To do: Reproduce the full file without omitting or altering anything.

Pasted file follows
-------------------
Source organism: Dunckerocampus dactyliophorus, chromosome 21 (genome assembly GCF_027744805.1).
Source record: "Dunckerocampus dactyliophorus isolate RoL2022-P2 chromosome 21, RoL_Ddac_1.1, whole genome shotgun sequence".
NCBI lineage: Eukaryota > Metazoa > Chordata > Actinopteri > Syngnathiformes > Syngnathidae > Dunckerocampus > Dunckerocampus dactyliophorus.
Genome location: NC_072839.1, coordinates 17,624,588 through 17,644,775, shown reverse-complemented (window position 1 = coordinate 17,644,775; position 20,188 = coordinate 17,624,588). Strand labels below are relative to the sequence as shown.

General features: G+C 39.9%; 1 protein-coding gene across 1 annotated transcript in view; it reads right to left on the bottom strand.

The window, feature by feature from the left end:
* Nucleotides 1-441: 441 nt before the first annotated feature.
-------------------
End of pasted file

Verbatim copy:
Source organism: Dunckerocampus dactyliophorus, chromosome 21 (genome assembly GCF_027744805.1).
Source record: "Dunckerocampus dactyliophorus isolate RoL2022-P2 chromosome 21, RoL_Ddac_1.1, whole genome shotgun sequence".
NCBI lineage: Eukaryota > Metazoa > Chordata > Actinopteri > Syngnathiformes > Syngnathidae > Dunckerocampus > Dunckerocampus dactyliophorus.
Genome location: NC_072839.1, coordinates 17,624,588 through 17,644,775, shown reverse-complemented (window position 1 = coordinate 17,644,775; position 20,188 = coordinate 17,624,588). Strand labels below are relative to the sequence as shown.

General features: G+C 39.9%; 1 protein-coding gene across 1 annotated transcript in view; it reads right to left on the bottom strand.

The window, feature by feature from the left end:
* Nucleotides 1-441: 441 nt before the first annotated feature.